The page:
Situated Learning Theory (Lave)

Summary: Situated Learning Theory posits that learning is unintentional and situated within authentic activity, context, and culture.

Originator: Jean Lave

Key Terms: Legitimate Peripheral Participation (LPP), Cognitive Apprenticeship

Situated Learning Theory (Lave)

In contrast with most classroom learning activities that involve abstract knowledge which is and out of context, Lave argues that learning is situated; that is, as it normally occurs, learning is embedded within activity, context and culture. It is also usually unintentional rather than deliberate. Lave and Wenger (1991) call this a process of “legitimate peripheral participation.”

Knowledge needs to be presented in authentic contexts — settings and situations that would normally involve that knowledge. Social interaction and collaboration are essential components of situated learning — learners become involved in a “community of practice” which embodies certain beliefs and behaviors to be acquired. As the beginner or novice moves from the periphery of a community to its center, he or she becomes more active and engaged within the culture and eventually assumes the role of an expert.

Other researchers have further developed Situated Learning theory. Brown, Collins & Duguid (1989) emphasize the idea of cognitive apprenticeship: “Cognitive apprenticeship supports learning in a domain by enabling students to acquire, develop and use cognitive tools in authentic domain activity. Learning, both outside and inside school, advances through collaborative social interaction and the social construction of knowledge.”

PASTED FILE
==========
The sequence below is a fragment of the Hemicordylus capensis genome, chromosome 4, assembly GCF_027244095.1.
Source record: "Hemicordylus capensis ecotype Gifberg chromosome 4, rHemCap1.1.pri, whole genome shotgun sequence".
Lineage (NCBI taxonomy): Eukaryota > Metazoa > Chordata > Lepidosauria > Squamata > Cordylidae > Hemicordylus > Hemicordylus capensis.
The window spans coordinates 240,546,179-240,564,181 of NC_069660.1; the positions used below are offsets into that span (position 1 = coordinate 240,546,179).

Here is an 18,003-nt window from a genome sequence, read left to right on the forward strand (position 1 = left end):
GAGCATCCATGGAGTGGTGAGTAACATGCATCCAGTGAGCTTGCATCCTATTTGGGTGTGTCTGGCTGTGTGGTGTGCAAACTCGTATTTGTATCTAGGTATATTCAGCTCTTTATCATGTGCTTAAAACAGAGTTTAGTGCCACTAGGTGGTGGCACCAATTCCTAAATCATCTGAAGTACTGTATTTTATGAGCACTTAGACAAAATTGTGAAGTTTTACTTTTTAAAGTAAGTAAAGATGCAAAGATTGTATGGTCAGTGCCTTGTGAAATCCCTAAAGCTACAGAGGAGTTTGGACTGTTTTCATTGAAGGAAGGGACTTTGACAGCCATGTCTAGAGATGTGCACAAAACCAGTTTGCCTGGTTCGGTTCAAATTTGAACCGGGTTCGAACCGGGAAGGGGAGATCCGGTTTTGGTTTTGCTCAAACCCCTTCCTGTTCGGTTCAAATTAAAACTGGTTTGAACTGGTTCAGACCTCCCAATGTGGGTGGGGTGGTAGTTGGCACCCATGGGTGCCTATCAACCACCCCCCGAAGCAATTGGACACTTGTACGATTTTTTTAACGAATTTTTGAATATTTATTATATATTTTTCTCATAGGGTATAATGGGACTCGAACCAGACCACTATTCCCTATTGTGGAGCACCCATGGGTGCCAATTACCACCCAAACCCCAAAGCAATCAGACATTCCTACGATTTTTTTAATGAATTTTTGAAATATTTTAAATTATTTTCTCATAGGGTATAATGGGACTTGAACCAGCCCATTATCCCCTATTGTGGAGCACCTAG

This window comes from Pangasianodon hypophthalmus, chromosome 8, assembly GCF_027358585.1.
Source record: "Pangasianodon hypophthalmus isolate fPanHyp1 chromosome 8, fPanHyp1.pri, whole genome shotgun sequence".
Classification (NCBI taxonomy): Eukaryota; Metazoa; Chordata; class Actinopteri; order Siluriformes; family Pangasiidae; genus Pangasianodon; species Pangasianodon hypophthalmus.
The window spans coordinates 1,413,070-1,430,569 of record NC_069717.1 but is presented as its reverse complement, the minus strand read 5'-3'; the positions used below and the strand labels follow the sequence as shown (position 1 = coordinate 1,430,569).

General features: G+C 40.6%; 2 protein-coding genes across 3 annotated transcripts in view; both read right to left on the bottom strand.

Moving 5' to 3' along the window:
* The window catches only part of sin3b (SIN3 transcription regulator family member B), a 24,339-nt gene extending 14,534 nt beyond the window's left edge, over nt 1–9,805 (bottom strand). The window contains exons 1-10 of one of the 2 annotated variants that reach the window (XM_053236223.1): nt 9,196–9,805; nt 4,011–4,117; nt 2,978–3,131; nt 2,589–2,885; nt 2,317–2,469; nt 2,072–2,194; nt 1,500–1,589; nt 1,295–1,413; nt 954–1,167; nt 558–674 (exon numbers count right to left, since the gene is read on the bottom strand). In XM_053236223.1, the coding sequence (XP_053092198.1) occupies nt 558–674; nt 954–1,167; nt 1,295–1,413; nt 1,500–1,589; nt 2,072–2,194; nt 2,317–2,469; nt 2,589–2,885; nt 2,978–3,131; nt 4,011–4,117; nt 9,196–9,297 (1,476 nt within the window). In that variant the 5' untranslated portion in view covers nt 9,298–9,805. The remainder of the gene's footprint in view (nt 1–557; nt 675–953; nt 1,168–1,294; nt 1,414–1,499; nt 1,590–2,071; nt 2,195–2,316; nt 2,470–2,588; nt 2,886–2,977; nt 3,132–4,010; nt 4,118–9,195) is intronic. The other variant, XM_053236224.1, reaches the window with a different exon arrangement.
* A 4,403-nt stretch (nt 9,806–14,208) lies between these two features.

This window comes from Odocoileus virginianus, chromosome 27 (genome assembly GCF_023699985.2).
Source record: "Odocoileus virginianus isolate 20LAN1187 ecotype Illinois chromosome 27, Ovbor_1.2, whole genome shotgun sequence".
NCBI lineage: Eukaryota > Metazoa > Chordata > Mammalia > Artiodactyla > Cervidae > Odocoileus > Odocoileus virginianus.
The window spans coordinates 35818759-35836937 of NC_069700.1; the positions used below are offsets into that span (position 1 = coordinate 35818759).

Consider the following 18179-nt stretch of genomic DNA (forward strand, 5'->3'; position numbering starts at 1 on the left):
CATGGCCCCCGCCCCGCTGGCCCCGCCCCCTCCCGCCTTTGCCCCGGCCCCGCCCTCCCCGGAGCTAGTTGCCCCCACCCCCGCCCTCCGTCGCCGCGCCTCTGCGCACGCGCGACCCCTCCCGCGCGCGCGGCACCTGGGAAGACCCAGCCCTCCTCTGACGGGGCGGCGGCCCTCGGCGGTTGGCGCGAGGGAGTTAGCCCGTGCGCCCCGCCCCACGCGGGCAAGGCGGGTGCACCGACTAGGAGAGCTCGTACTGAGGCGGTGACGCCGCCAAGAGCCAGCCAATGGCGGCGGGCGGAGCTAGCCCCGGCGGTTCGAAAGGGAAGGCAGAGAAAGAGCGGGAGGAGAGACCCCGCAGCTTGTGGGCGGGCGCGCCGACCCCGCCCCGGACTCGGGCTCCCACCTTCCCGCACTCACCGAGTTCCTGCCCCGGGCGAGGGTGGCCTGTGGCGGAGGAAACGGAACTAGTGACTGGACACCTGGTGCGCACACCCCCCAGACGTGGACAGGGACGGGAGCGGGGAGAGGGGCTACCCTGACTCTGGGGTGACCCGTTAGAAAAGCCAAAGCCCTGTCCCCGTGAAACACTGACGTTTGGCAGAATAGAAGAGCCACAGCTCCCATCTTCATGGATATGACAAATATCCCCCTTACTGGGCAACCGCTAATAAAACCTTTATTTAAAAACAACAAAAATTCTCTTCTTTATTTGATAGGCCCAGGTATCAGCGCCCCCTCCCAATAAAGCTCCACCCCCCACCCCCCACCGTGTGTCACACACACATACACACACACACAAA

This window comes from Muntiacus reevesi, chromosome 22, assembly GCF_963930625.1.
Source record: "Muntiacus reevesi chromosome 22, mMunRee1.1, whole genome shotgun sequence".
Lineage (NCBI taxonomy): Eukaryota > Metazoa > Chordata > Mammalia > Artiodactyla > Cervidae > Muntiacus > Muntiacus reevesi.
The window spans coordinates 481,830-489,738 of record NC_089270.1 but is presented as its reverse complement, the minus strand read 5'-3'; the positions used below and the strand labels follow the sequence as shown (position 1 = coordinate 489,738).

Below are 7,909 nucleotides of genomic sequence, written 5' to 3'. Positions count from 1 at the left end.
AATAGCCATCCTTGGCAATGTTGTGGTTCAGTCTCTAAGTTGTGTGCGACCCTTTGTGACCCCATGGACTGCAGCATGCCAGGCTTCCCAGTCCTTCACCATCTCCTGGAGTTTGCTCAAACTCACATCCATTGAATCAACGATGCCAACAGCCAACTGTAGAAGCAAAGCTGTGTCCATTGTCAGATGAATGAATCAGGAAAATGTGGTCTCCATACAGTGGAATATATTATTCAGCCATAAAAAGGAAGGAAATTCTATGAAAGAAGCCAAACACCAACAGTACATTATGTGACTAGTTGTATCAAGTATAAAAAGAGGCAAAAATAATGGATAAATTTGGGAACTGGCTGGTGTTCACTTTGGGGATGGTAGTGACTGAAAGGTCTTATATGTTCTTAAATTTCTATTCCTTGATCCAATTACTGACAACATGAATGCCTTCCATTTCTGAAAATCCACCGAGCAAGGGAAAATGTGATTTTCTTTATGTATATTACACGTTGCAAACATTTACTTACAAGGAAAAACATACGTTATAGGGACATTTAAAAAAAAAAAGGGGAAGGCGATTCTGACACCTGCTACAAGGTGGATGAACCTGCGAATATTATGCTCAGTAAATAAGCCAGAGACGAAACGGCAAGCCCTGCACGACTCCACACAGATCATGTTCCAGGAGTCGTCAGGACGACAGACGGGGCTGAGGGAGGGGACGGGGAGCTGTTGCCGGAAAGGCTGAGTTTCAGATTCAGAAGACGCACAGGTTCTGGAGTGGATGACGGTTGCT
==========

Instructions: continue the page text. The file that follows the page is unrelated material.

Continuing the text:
Albert Bandura

In 2014, a list of the Top 100 Eminent Psychologists of the Modern Era was published in the Archives of Scientific Psychology. [7] Canadian psychologist Albert Bandura was ranked number one. Former president of the American Psychological Association, winner of numerous awards and more than sixteen honorary degrees, and widely held as the most influential […]

Erik Erikson

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Problem-Based Learning (PBL)

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Classical Conditioning (Pavlov)

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Multiliteracies (New London Group)

Summary: Multiliteracies is a pedagogical approach developed in 1994 by the New London Group that aims to make classroom teaching more inclusive of cultural, linguistic, communicative, and technological diversity. They advocate this so that students will be better prepared for a successful life in a globalized world. Originators & Proponents: New London Group Keywords: communication, […]

Identity Status Theory (Marcia)

Refining and extending Erik Erikson’s work, James Marcia came up with four Identity Statuses of psychological identity development. The main idea is that one’s sense of identity is determined largely by the choices and commitments made regarding certain personal and social traits. Contents Contributors Key Concepts Resources and References Contributors James Marcia Key Concepts Based […]

Ethical Theories and Frameworks

Ethical theories are important to study in order to establish a strong foundation for challenging situations or guide decisions — how do we know whether something is right or wrong? How can we use ethical theories and frameworks to help us determine appropriate legislation or whether or not a particular technology is designed to be […]

Chaos Theory

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